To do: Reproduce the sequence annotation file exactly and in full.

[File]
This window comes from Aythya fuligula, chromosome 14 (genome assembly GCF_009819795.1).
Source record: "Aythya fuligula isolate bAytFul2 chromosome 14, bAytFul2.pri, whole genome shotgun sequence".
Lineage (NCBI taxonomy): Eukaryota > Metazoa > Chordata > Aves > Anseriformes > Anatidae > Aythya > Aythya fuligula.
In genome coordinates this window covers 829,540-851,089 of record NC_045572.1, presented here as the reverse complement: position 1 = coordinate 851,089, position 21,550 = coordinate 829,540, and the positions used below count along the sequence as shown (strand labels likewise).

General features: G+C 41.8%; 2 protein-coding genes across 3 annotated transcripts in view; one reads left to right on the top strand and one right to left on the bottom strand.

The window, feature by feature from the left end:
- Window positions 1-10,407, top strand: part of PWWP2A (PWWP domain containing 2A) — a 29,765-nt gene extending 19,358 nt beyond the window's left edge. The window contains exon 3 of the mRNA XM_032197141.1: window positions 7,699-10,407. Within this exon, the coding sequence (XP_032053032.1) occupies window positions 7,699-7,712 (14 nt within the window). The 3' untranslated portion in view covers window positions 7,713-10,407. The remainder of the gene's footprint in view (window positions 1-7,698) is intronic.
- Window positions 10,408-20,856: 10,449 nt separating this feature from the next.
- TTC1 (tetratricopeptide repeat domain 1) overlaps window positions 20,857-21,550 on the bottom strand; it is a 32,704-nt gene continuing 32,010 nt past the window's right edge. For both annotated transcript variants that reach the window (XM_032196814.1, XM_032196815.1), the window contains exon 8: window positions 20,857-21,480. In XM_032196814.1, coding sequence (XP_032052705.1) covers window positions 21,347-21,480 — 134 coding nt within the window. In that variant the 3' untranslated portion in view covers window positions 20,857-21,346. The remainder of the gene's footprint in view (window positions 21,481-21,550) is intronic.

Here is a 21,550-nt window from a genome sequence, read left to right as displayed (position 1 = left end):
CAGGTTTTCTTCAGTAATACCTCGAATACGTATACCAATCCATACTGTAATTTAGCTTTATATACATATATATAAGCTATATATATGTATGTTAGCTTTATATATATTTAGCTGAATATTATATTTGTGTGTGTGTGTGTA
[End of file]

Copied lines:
This window comes from Aythya fuligula, chromosome 14 (genome assembly GCF_009819795.1).
Source record: "Aythya fuligula isolate bAytFul2 chromosome 14, bAytFul2.pri, whole genome shotgun sequence".
Lineage (NCBI taxonomy): Eukaryota > Metazoa > Chordata > Aves > Anseriformes > Anatidae > Aythya > Aythya fuligula.
In genome coordinates this window covers 829,540-851,089 of record NC_045572.1, presented here as the reverse complement: position 1 = coordinate 851,089, position 21,550 = coordinate 829,540, and the positions used below count along the sequence as shown (strand labels likewise).

General features: G+C 41.8%; 2 protein-coding genes across 3 annotated transcripts in view; one reads left to right on the top strand and one right to left on the bottom strand.

The window, feature by feature from the left end:
- Window positions 1-10,407, top strand: part of PWWP2A (PWWP domain containing 2A) — a 29,765-nt gene extending 19,358 nt beyond the window's left edge. The window contains exon 3 of the mRNA XM_032197141.1: window positions 7,699-10,407. Within this exon, the coding sequence (XP_032053032.1) occupies window positions 7,699-7,712 (14 nt within the window). The 3' untranslated portion in view covers window positions 7,713-10,407. The remainder of the gene's footprint in view (window positions 1-7,698) is intronic.
- Window positions 10,408-20,856: 10,449 nt separating this feature from the next.
- TTC1 (tetratricopeptide repeat domain 1) overlaps window positions 20,857-21,550 on the bottom strand; it is a 32,704-nt gene continuing 32,010 nt past the window's right edge. For both annotated transcript variants that reach the window (XM_032196814.1, XM_032196815.1), the window contains exon 8: window positions 20,857-21,480. In XM_032196814.1, coding sequence (XP_032052705.1) covers window positions 21,347-21,480 — 134 coding nt within the window. In that variant the 3' untranslated portion in view covers window positions 20,857-21,346. The remainder of the gene's footprint in view (window positions 21,481-21,550) is intronic.

Here is a 21,550-nt window from a genome sequence, read left to right as displayed (position 1 = left end):
CAGGTTTTCTTCAGTAATACCTCGAATACGTATACCAATCCATACTGTAATTTAGCTTTATATACATATATATAAGCTATATATATGTATGTTAGCTTTATATATATTTAGCTGAATATTATATTTGTGTGTGTGTGTGTA